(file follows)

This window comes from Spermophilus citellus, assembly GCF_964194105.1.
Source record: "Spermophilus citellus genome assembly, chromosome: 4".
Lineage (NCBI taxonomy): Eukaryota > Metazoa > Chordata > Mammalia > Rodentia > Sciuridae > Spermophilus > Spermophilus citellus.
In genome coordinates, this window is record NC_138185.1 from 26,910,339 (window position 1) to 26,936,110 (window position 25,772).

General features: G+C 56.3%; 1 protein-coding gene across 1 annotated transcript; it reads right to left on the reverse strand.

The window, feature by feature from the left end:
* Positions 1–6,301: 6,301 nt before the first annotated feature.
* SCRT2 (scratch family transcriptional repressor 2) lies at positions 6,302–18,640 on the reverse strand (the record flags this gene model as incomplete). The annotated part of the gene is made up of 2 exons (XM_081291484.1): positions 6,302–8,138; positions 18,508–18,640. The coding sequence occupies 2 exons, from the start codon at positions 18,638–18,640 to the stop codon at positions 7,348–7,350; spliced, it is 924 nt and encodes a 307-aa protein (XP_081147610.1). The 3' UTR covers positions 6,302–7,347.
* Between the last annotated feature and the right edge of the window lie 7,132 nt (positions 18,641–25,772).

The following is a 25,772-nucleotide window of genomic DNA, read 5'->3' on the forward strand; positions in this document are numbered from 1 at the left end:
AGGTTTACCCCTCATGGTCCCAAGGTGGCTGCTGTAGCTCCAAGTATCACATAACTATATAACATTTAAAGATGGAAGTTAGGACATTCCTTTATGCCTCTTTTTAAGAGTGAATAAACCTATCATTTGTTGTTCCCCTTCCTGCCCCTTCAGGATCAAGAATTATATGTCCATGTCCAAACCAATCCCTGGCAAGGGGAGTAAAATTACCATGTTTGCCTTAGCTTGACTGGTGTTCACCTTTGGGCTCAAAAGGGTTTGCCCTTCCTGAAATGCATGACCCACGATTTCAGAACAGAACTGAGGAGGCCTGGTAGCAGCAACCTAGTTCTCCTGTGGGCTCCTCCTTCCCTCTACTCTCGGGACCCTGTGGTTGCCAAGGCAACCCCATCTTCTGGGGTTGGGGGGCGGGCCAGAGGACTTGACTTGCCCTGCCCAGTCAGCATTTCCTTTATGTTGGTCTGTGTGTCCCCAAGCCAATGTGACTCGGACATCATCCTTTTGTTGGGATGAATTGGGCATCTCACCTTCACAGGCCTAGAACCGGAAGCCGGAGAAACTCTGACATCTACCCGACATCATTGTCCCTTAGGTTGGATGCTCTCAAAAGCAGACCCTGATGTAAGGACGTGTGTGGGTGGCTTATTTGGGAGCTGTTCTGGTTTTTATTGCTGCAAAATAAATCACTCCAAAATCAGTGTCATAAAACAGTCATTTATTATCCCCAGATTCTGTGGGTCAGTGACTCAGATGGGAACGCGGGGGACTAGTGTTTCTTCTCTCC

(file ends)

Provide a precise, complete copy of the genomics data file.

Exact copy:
This window comes from Spermophilus citellus, assembly GCF_964194105.1.
Source record: "Spermophilus citellus genome assembly, chromosome: 4".
Lineage (NCBI taxonomy): Eukaryota > Metazoa > Chordata > Mammalia > Rodentia > Sciuridae > Spermophilus > Spermophilus citellus.
In genome coordinates, this window is record NC_138185.1 from 26,910,339 (window position 1) to 26,936,110 (window position 25,772).

General features: G+C 56.3%; 1 protein-coding gene across 1 annotated transcript; it reads right to left on the reverse strand.

The window, feature by feature from the left end:
* Positions 1–6,301: 6,301 nt before the first annotated feature.
* SCRT2 (scratch family transcriptional repressor 2) lies at positions 6,302–18,640 on the reverse strand (the record flags this gene model as incomplete). The annotated part of the gene is made up of 2 exons (XM_081291484.1): positions 6,302–8,138; positions 18,508–18,640. The coding sequence occupies 2 exons, from the start codon at positions 18,638–18,640 to the stop codon at positions 7,348–7,350; spliced, it is 924 nt and encodes a 307-aa protein (XP_081147610.1). The 3' UTR covers positions 6,302–7,347.
* Between the last annotated feature and the right edge of the window lie 7,132 nt (positions 18,641–25,772).

The following is a 25,772-nucleotide window of genomic DNA, read 5'->3' on the forward strand; positions in this document are numbered from 1 at the left end:
AGGTTTACCCCTCATGGTCCCAAGGTGGCTGCTGTAGCTCCAAGTATCACATAACTATATAACATTTAAAGATGGAAGTTAGGACATTCCTTTATGCCTCTTTTTAAGAGTGAATAAACCTATCATTTGTTGTTCCCCTTCCTGCCCCTTCAGGATCAAGAATTATATGTCCATGTCCAAACCAATCCCTGGCAAGGGGAGTAAAATTACCATGTTTGCCTTAGCTTGACTGGTGTTCACCTTTGGGCTCAAAAGGGTTTGCCCTTCCTGAAATGCATGACCCACGATTTCAGAACAGAACTGAGGAGGCCTGGTAGCAGCAACCTAGTTCTCCTGTGGGCTCCTCCTTCCCTCTACTCTCGGGACCCTGTGGTTGCCAAGGCAACCCCATCTTCTGGGGTTGGGGGGCGGGCCAGAGGACTTGACTTGCCCTGCCCAGTCAGCATTTCCTTTATGTTGGTCTGTGTGTCCCCAAGCCAATGTGACTCGGACATCATCCTTTTGTTGGGATGAATTGGGCATCTCACCTTCACAGGCCTAGAACCGGAAGCCGGAGAAACTCTGACATCTACCCGACATCATTGTCCCTTAGGTTGGATGCTCTCAAAAGCAGACCCTGATGTAAGGACGTGTGTGGGTGGCTTATTTGGGAGCTGTTCTGGTTTTTATTGCTGCAAAATAAATCACTCCAAAATCAGTGTCATAAAACAGTCATTTATTATCCCCAGATTCTGTGGGTCAGTGACTCAGATGGGAACGCGGGGGACTAGTGTTTCTTCTCTCC